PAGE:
Friday

2nd Dec 2022

Have a good reason for Brexit extension, Barnier tells UK

EU chief Brexit negotiator Michel Barnier warned London on Tuesday (19 March) that EU leaders will need a concrete plan from the UK on how it would use the extra time, if an extension is to be granted to the Brexit process.

"EU leaders will need a concrete plan to be able to make an informed decision," Barnier told reporters after a meeting of EU affairs ministers.

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The EU is expecting British prime minister Theresa May to request an extension to the Article 50 withdrawal process - just ten days before the Brexit deadline - ahead of, or at, the crucial summit of EU leaders on Thursday (21 March).

British lawmakers have twice rejected, by triple figure numbers, the withdrawal deal UK and EU negotiators agreed on last November, and the speaker of the House of Commons on Monday ruled out a third vote on the same agreement.

Barnier warned the UK government that EU leaders will decide on extension based on the interests of the bloc.

"Extending the uncertainty would add to the economic cost, and also could have a political cost for the EU," Barnier said.

The French politician said EU leaders will want to know what the UK government will use the extension for as they want to avoid being entangled in a continued political statement in London.

Key questions

"Key questions will be: does an extension increase the chances for the ratification of the withdrawal agreement? Will the UK request an extension because it wants a bit more time to rework the political declaration [on future EU-UK ties]?" Barnier said.

"An extension has to be useful if we are to achieve what we are working towards, which is an orderly withdrawal for the UK," he said.

Barnier's comments on the political declaration on the future relationship are a hint that the UK government could ask to remain in the EU's customs union and single market, something many opposition Labour MPs support.

The chief negotiator said the British government and parliament must decide quickly on how to move forward. Barnier said simply voting for no-deal does not prevent the no-deal scenario. Last week the majority House of Commons voted down the option of leaving the EU without a deal.

"Everyone should now finalise all preparations for no-deal scenario. On the EU side, we are prepared," he said.

Barnier said the UK could either ask for a short or a long extension, and that the objectives for an extension should define its length.

The chief negotiator warned that a longer extension cannot mean more of the same, but the UK government needs to change its Brexit approach fundamentally.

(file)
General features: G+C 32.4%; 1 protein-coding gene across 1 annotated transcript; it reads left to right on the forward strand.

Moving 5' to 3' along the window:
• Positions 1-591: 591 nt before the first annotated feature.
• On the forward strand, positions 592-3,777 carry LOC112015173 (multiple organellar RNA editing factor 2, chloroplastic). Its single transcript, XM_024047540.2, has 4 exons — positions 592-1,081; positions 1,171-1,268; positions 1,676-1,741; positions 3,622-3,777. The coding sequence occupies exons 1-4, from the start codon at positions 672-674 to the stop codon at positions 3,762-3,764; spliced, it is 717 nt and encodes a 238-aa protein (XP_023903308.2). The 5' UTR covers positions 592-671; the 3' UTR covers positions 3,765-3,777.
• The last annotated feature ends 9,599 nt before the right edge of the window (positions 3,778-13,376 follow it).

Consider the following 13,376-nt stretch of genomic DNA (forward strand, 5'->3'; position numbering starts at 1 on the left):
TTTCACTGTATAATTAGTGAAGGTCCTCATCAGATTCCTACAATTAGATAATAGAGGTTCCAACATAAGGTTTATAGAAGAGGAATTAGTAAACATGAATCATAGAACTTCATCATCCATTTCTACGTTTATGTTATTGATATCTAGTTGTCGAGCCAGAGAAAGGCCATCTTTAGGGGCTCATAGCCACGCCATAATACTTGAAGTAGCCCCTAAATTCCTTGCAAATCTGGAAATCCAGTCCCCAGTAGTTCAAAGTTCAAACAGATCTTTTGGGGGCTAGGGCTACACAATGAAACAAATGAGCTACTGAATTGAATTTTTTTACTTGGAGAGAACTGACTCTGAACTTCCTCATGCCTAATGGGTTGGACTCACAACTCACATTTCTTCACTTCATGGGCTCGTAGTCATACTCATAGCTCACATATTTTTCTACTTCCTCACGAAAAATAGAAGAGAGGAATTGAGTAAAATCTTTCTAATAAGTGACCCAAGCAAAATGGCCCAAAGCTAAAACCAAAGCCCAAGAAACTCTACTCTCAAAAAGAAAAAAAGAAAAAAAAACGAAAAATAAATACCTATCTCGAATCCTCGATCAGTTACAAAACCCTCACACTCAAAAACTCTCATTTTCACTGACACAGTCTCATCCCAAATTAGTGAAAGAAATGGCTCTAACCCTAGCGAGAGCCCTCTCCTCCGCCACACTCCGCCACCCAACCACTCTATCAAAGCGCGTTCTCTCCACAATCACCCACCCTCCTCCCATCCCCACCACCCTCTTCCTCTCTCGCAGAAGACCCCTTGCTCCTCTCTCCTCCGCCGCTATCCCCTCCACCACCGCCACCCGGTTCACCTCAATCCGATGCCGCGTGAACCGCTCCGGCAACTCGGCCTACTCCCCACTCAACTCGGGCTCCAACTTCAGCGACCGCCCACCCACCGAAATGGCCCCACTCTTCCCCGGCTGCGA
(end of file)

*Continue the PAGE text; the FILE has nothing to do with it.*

"A longer extension needs to be linked to something, to a new event, a new political process," he said.

Barnier: UK has to move on Brexit

No breakthrough emerged from the meeting between the top EU and UK negotiators on Monday evening in Brussels. Michel Barnier urged the UK to move on its red lines to help clinch a deal, with 45 days left until Brexit.

May to seek Brexit extension amid UK 'constitutional crisis'

The British prime minister's strategy - to have the looming Brexit deadline pressurise MPs into accepting the divorce deal - is in chaos, after a third meaningful vote was ruled out. The EU awaits a Brexit extension request by London.

Legal uncertainty hangs over Brexit vote

Uncertainty continued to hang over Tuesday night's big vote on Brexit, as British MPs and their lawyers tried to make sense of last-minute tweaks to the exit deal.

May tosses Brexit spanner into EU machinery

The UK is seeking a three-month delay to leave in the European Union. But its 30 June deadline is a major headache given the European elections in May. The European Commission is demanding EU summit leaders reject May's proposal.

Opinion

A compromise proposal for the Article 50 extension

At this week's summit, EU leaders should extend Article 50 until the May European elections. But they should postpone the effective date of the UK's withdrawal from EU rights, rules, and regulations for another year - to May 2020.

Portugal was poised to scrap 'Golden Visas' - why didn't it?

Over the last 10 years, Portugal has given 1,470 golden visas to people originating from countries whose tax-transparency practices the EU finds problematic. But unlike common practice in other EU states with similar programmes, Portugal has not implemented "due diligence".

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